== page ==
The day wasn’t all focused on the challenges of delivering high quality personalised care cancer care, we also took time to celebrate some amazing work being done around the city.

Lee, Engagement lead at Macmillan Cancer Services presents with a microphone in hand.
Lee Townsend, Engagement Lead at Macmillan Cancer Support talks about ‘P Factor’ a conference in North Central London to encourage men to engage in their own cancer care.

Lee Townsend, Engagement Lead at Macmillan Cancer Support presented the P Factor, a conference focused on improving engagement with men and their prostate cancer care. He and his team recognised that personalised care needs engagement to succeed, so they worked with men with prostate cancer to empower men. Alongside this group, Lee and his team developed an event and short film tailored to men encouraging them to open up about their cancer as a way to empower them to take ownership of their care. The film was based on real conversations between real people living with prostate cancer. It worked! The team saw a newfound enthusiasm and engagement among the attendees in tackling their cancer head on. It was a fantastic example of co-production.

Nikki MacFarlane shared insightful learnings from Cancer Care Reviews (CCRs) taking place in Southwark. When patients complete their cancer treatment and are discharged from specialist care, many are unsure where to go to get the support needed to manage their anxieties of their cancer returning, and the potential consequences of treatment. CCRs focus on improving conversations between individuals and their care team so they are meaningful and worthwhile for the person affected by cancer. They are structured conversations between a GP, nurse or an allied health professional about people’s cancer care and give patients the opportunity to talk about their experience and concerns and find out what support is available in primary care. Nikki’s team shared the advantages they have found of nurse-led CCRs given their skills in managing long-term conditions such as diabetes and asthma.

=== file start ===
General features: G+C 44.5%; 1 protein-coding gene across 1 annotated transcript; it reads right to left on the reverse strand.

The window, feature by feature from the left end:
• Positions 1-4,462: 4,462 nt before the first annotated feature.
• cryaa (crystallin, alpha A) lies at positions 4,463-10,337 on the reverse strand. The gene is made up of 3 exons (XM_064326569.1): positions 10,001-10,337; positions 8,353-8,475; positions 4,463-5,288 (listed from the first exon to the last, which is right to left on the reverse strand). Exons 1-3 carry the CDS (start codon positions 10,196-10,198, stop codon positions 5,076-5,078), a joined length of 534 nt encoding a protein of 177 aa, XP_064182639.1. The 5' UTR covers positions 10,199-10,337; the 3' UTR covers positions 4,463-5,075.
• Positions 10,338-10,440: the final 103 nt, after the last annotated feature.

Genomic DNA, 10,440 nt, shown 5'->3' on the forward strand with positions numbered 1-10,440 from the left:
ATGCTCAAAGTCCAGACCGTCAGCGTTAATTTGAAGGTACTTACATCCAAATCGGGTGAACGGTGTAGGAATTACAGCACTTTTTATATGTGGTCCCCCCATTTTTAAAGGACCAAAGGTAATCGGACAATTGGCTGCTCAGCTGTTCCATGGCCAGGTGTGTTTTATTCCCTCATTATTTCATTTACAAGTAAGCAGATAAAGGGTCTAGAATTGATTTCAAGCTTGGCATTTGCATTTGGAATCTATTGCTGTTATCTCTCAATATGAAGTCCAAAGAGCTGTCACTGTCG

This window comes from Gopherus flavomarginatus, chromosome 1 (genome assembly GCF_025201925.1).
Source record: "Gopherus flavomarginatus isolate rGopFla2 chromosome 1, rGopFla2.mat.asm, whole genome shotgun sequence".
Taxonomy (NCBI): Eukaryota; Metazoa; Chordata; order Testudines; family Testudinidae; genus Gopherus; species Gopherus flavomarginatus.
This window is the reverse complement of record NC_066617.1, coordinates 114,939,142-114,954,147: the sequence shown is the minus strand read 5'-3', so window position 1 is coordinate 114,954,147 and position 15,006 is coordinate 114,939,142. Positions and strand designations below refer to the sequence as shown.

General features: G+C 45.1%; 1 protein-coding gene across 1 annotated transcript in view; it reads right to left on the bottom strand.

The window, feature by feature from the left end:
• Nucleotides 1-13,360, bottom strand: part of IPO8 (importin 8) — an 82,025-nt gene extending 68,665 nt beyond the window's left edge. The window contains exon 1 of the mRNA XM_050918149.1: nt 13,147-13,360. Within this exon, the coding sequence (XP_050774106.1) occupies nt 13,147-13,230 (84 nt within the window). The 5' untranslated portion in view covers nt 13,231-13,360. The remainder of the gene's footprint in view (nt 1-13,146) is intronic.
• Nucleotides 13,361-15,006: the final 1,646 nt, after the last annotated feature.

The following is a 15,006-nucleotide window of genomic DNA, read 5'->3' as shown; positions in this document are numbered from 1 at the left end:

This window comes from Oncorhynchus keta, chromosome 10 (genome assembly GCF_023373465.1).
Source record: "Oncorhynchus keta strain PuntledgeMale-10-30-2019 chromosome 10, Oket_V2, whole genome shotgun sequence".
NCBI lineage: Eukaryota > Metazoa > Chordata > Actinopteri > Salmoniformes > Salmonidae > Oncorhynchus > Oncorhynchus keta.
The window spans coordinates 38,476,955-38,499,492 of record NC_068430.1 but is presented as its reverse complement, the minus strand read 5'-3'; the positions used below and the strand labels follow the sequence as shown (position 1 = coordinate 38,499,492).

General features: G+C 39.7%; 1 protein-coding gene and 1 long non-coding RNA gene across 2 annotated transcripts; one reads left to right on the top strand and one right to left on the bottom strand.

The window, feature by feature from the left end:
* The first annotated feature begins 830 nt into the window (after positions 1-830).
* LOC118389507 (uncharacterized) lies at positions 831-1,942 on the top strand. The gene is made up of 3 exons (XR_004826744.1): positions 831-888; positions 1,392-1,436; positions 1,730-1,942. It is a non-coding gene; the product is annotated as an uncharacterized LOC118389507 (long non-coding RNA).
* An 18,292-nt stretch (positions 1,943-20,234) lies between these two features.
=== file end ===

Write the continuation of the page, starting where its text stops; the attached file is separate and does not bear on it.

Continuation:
Finally, Dr Abhijit Gill shared learnings from the award-winning Hammersmith and Fulham Links Service, created in partnership with Macmillan Cancer Support. The service provides residents, including those with cancer, help and support for all their non-medical needs, addressing the isolation and emotional impact a diagnosis can have. The link workers arrange a time to have a personal, one-to-one conversation to understand the difficulties people face and put them in touch with local support groups or activities. The long-term aim is to ‘link’ patients to community groups, activities, and support services, which will help them make friends, engage in social activities, develop new skills, and get involved in their local community.